Ubuntu and CentOS are both major players in enterprise environments and in the datacenter. There’s no denying that both distributions have proven themselves in the server space, but with closer examination, these are two very different animals.
Ubuntu is an excellent all-around contender. CentOS is purpose built for the enterprise in every aspect of its design.
These two distributions come from entirely different lineages. Ubuntu is a direct descendant of Debian, while CentOS is a clone of Redhat Enterprise Linux. As a result, they have entirely different package management systems.
Ubuntu uses Apt, the Advanced Package Tool. Apt is standard for all Debian based distributions. Apt uses more explicit controls that force you to manually update repositories and import keys when necessary. That said, it’s also a very powerful tool.
CentOS uses Redhat’s Yum, the Yellowdog Update Manager. It handles update automatically when new software is installed, and it tends to be a more speedy and direct way to install software.
It should be noted that Apt has tools and capabilities build in to handle version upgrades between releases of the entire operating system. Yum doesn’t have those capabilities, leaving most Redhat/CentOS users to opt for a clean install to upgrade.
Ubuntu has absolutely massive repositories. That’s partly due to its popularity, but it’s also because Ubuntu targets nearly all audiences and use cases. Ubuntu also has a lot of third party and community support. There is a wealth of additional repositories available for Ubuntu.
CentOS has more limited, but targeted repositories. You’ll probably have a hard time setting up a general purpose desktop with CentOS, but you’ll find everything you need for a server.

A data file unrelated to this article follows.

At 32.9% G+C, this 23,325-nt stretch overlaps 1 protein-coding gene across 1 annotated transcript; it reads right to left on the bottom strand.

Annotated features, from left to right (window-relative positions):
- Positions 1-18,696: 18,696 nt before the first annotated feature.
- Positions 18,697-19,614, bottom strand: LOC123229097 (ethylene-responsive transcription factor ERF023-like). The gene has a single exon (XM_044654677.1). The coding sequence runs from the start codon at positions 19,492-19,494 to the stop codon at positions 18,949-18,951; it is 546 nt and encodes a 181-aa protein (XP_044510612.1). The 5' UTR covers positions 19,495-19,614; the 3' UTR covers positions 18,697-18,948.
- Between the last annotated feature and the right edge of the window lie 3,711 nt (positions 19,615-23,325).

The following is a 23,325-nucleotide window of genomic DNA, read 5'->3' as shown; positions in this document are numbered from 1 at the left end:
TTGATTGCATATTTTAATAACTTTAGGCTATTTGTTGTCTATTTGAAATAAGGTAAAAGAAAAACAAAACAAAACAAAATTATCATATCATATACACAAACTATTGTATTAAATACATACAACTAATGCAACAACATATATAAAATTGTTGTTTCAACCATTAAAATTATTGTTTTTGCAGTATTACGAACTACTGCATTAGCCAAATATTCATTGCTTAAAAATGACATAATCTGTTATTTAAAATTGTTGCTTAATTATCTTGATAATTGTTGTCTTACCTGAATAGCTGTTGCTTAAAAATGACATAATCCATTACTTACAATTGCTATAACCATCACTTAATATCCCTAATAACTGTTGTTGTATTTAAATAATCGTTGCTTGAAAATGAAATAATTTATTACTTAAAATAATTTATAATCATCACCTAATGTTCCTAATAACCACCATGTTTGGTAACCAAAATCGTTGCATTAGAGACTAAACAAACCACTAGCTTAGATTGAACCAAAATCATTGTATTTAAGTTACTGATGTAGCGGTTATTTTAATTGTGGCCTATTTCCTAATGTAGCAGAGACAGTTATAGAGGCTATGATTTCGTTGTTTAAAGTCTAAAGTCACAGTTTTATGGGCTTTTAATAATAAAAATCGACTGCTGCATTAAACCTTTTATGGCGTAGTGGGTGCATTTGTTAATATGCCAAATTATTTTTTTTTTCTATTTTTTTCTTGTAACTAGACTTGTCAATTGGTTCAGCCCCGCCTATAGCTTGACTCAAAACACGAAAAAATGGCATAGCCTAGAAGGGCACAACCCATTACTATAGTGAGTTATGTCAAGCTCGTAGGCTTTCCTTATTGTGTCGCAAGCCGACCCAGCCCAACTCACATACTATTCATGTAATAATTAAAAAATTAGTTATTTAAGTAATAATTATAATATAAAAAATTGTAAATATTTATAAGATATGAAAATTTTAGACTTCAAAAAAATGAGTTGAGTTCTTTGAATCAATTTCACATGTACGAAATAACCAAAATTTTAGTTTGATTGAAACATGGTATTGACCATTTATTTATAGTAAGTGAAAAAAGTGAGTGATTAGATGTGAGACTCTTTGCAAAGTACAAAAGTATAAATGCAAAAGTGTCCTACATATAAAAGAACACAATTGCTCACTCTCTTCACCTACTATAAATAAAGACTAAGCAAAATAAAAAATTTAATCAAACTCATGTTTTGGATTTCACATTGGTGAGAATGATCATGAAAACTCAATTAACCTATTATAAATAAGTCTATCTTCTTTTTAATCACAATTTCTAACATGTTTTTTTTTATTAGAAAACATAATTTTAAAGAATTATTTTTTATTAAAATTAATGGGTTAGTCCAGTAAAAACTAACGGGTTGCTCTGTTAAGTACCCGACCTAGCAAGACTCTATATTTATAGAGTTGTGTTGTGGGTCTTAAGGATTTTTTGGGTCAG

You’ll also find that the age of the software in these repositories will differ greatly, even on server releases. Ubuntu has much newer packages. CentOS, on the other hand, will maintain packages for years, choosing instead to keep things ultra consistent.
Ubuntu’s installer is one of its signature features and for good reason. That installer has been perfected over time, and it’s one of the easiest to use of any operating system.
CentOS uses the Redhat Anaconda installer. Anaconda has also been perfected over time, but its goal is somewhat different. While Ubuntu’s installer is meant to get even non-technical users running as easily as possible, Anaconda is meant to help system admins get their ideal configuration running quickly.
Anaconda has more options that let you easily configure installation and storage devices as well as the software included by default. With Anaconda, you can set up a server out of the box with the install.
Ubuntu and CentOS both have server releases, but their overall release cycle and process is very different.
Ubuntu puts out a new release roughly every six months. Those are its desktop releases, and they’re not supported for very long. Every fifth release is a long term support release. Those are supported for five years, and Canonical offers support contracts for them.
A new version of CentOS is released roughly every three to four years. Its release schedule is tied to RHEL, since it’s a clone. CentOS usually comes right after a new version of RHEL is released. Each release of RHEL, and in turn CentOS, is supported for around ten years.
Both Ubuntu and CentOS are backed by major corporations, but the nature of that support differs greatly.
Ubuntu is Canonical’s primary product. They work hard to develop a complete community and software environment around Ubuntu. Their release schedule is designed to be conducive to that as well. Official support is available for Ubuntu’s LTS releases, and Canonical works with hardware partners for better support under Ubuntu.
Redhat owns the CentOS project, and they help it with resources and information. However, that’s about where it stops. CentOS is forced to work off of the work done on RHEL, and adapt around that. Redhat doesn’t offer support contracts for CentOS or work specifically to ensure support for it. The CentOS developers do work to ensure that it is as close to an exact copy of RHEL as possible, ensuring that all RHEL knowledge is transferable.
Both of these distributions are an excellent choice for a server. The question between them really comes down to what you want more. CentOS is great if you like the Redhat ecosystem or you want an enterprise system with extra long term support.
Ubuntu is a better choice if your prefer the Debian family of distributions and you’d prefer more flexibility and more updated software. Ubuntu is also a great choice if you want the same distribution on your desktop and server.